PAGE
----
Miguel Antônio Pinto Guimarães married, on January 16, 1845, with D. Maria Luíza Pereira [born on January 6, 1828] [Fig. 4.4], daughter of Pedro José de Bastos and D. Maria Francisca Pereira, orig-inally from the Vila de Viana, Freguezia do Monte, Archbishopric of Braga, Portugal, then deceased, in the Church of Our Lady of Conception, in the town of Santarém.

The famous naturalist Henry Walter Bates, who met him in 1851, on his second visit to Santarem, on which occasion he took three and a half years, thus referred to him (1863, 1944: 10): to the small crimes of his fellow citizens, but he is very respected. A nation can not be despised, whose best men can rise to positions of trust and command. "

Avé-Lallemant (1860,1980: 76) also praised the Baron, who came to know in 1859:  "The arrival of the steam boat was the main event in Santarém, and everyone was looking at the Marajó. Upon landing, I was able to give the recipients the letters that would facilitate access to Santarém, one for the comp-any's agent, Mr. Joaquim Rodrigues dos Santos, another for the lieutenant colonel and commander, Miguel Antônio Pinto Guimarães, one of the men of great prestige in the province and the first in Santarém.

They would gladly have filled me with every possible kindness, but our fleeting permanence did not give me time for this. Both were very pleasing to me by the frank obsequiousness.

I was particularly interested in the old commander, Portuguese by birth [two inaccuracies: Pinto Guimarães was 50 or 51 years old at the time, but, as Bates had said, he was early gray; and he was a native of Santarém], a man who made himself and who, as I was told, had begun his career in the Tapajós, driving his own canoe, in which his personal tapuia gave himself to fishing. He had accum-ulated a fortune of 300,000 thalers, with such a simple industry which is certainly not easy. Its beginning and its end honors the old [sic], which seemed to me envied by many. "

Avé-Lalleman then devotes a few lines to the site of the future Barão de Santarém (Figs 4.5 and 4.6), currently located in the center of the city of Santarém, on the street Senador Lameira Bittencourt (former merchants' street):

"The house, on the banks of the Tapajós [sic: of Amazonas], is magnificent, with seven front windows on the ground floor, the rooms are clean and well-furnished, and in the living room you can see a vertical piano. very well arranged, and without the fagot staff in the house, it would be considered not to be in Brazil, not to mention the Tapajós. "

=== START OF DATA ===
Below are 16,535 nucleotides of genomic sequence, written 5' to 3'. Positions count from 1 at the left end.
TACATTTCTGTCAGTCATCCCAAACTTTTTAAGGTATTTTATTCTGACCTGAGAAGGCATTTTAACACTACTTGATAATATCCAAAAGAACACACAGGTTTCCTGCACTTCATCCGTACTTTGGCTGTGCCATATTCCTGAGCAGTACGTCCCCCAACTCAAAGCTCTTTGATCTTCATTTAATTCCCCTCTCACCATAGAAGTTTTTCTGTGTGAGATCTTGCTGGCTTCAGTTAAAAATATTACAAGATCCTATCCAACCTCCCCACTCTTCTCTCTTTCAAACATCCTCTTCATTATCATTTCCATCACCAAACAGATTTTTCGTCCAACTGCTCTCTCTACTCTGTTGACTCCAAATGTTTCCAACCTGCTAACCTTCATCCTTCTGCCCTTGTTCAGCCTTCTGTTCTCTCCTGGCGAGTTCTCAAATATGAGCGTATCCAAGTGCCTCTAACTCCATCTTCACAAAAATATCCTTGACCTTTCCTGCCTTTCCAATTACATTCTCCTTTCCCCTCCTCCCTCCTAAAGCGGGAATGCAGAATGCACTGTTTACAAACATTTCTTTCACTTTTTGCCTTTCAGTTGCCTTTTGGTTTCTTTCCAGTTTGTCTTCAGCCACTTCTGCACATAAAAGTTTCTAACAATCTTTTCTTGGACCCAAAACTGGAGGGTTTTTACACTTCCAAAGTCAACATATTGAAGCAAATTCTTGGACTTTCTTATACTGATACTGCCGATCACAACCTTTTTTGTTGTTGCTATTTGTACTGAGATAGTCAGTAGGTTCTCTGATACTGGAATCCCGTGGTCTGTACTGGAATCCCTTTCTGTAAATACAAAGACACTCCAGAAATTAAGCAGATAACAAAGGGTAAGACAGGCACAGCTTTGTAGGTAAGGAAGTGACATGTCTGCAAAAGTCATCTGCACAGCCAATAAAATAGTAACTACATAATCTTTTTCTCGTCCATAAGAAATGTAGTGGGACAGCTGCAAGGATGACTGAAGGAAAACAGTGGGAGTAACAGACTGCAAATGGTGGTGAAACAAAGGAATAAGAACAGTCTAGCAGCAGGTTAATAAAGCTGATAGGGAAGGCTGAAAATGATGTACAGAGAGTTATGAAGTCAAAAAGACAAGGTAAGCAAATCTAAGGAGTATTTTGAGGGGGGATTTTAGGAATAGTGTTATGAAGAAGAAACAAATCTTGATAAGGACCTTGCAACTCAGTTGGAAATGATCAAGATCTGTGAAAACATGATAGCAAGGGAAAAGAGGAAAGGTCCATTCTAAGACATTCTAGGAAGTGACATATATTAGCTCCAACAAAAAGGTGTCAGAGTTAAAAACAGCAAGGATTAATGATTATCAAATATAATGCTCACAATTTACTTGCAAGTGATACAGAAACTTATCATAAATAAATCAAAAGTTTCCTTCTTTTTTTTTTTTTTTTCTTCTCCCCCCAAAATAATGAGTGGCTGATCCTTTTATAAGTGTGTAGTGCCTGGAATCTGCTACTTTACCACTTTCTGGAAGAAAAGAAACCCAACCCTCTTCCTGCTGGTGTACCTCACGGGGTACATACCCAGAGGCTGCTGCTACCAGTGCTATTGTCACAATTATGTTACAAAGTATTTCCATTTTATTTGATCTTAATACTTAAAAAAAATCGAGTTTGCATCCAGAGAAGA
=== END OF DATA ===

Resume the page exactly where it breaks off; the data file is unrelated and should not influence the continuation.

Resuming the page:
The three-storey house had the ground-level facilities for trade and / or the quarters of servants, slaves, and travelers, whose access to the street is through six single, wide doors, as well as a main door. The second and third floors were intended for the owner's and his family's quarters. Amorim (2000: 1581-59) gives more details of the diverse destinies that had this splendid building after the death of the Baron.

If the "mill" referred to by Bates (see above) is really the Taperinha Engenho, then we have here the minimum date (1850) in which he passed from the hands of José Joaquim Pereira do Lago, or his heirs, to the Manuel Antônio Pinto Guimarães. As for the name "Taperinha", it will only appear in literature in 1870, in the work of Hartt (see chapter 7).

After the arrival of the confederates in Santarém, Miguel Antônio Pinto Guimarães formed a partner-ship with Mr. Romulus John Rhome, for the development of Taperinha Mill.  Romulus John Rhome was born on March 7, 183 in Frankfort, Herkimer, New York, the second son of Peter Gremps and Nancy Almira Crandall Rhome (whose first daughter, Elizabeth Clarinda Rhome, was also born in Frankfort, Heridmer, NY , on March 15, 1833 and died on February 28, 1920). By the year 1837 his family had settled in Richmond, Virginia, where, on November 22, 1837, his brother Byron Crandall Rhomne was born. The Rhome family, in the year 1840, was in Camak, Warren, Georgia, where their daughter Almira Georgia Rhome was born (August 3, 1840: died March 13, 1863). After the death of Mrs. Rhome, on August 25, 1840, in Camak, the family moved to Jacksonville, Cherokee County, in the Chartered, in the early 1850s.

Peter G. Rhome was very successful economically and became a large landowner and operated a mer-chant company in Jacksonville.